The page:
Sisters Fighting Plastic Pollution
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24 May 2023 Share article

Sisters Melati and Isabel Wijsen attended Green Bali School which won the Zayed Sustainability Prize in the Global High Schools category in 2017. The sisters are internationally recognised for their work with both Bye Bye Plastic Bags (BBPB), a youth-led movement to reduce plastic pollution on Bali's beaches and YOUTHTOPIA, a learning platform designed to support young changemakers. Their school used its Prize funding to build an innovation lab, which nurtures the work of even more young leaders in their community. We caught up with the sisters to learn more about what they are doing now and what’s next for them.

1. What inspired you to start the Bye Bye Plastic Bags initiative, and what were some of the challenges you faced in the early days of starting it?

The journey began in 2013 when we were 10 and 12 years old. Without a formal business plan or strategy, we joined a group of passionate young individuals determined to rid Bali of plastic bags. We encountered several challenges at the outset, including the task of shifting people's mindsets by raising awareness about the detrimental effects of plastic and encouraging them to adopt new habits. 
Additionally, we recognised the need for the private sector to expedite the adoption of sustainable alternatives to plastic packaging and called for governments and leaders to establish more comprehensive policies and regulations to support our cause.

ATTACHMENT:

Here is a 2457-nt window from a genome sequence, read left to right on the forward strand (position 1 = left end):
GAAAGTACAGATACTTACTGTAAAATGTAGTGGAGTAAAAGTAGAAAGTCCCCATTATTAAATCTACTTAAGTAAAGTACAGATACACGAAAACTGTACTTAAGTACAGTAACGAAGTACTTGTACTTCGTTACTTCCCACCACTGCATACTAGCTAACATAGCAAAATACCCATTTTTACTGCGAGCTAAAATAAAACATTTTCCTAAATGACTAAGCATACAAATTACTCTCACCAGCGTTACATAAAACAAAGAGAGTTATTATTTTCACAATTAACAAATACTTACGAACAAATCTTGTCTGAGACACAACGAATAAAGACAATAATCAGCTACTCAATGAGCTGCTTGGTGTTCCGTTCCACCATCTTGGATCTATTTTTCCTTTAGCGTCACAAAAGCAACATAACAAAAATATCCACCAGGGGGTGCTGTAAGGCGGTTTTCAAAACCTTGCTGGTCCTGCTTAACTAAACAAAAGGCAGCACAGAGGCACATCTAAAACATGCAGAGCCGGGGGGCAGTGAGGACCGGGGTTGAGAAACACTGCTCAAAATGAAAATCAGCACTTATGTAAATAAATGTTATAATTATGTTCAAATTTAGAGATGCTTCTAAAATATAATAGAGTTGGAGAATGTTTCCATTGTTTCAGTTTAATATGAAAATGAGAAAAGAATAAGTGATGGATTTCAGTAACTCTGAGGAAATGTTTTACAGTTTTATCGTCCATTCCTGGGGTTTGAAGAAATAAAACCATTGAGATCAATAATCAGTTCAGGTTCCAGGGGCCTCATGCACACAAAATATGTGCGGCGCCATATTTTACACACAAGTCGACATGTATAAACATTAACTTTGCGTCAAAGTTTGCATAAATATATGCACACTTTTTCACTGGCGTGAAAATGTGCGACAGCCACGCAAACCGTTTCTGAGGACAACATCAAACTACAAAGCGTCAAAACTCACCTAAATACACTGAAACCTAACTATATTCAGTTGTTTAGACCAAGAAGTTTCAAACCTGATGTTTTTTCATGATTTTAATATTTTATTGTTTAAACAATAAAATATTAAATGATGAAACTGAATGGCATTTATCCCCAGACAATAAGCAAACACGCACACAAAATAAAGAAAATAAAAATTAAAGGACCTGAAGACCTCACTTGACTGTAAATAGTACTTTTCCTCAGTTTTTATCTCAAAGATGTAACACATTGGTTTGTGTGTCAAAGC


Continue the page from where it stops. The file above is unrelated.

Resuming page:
2. What have been some of the most impactful outcomes of your initiative so far, both in terms of reducing plastic waste and raising awareness about the issue?

One of the most impactful outcomes of our initiative has been the establishment of a social enterprise that not only empowers women but also produces alternative bags to address plastic pollution. Additionally, we have distributed over 10,000 educational booklets to students, raising awareness about plastic pollution and inspiring young people to take action. 

Another significant achievement is our annual event called Bali's Biggest Clean Up, which has mobilised more than 80,000 individuals on the island of Bali. In our most recent edition in 2019, we successfully collected and properly disposed of over 40 tonnes of plastic waste, making a substantial impact in reducing plastic pollution.

3. Have you been able to scale your initiative beyond Bali, and what strategies have been most effective in getting other communities and schools to adopt your model?

Yes, we have around 60 teams around the world. We believe in the power of youth through peer-to-peer engagements, and we always encourage and inspire young people to start taking action in their own communities. 

4. Looking forward, what are your plans for the future of Bye Bye Plastic Bags, and what role do you see young people playing in driving sustainability and environmental action more broadly?

Now that there is a plastic bag ban in place in Bali, we are focusing on the implementation of it and to keep growing globally with the same mission. Education will always be our focus as we believe that real change happens in the classroom. BBPB will continue to grow its global community. As we are all about empowering youth, our outreach has led to our newest enterprise called YOUTHTOPIA, a learning platform for young change makers. Check it out at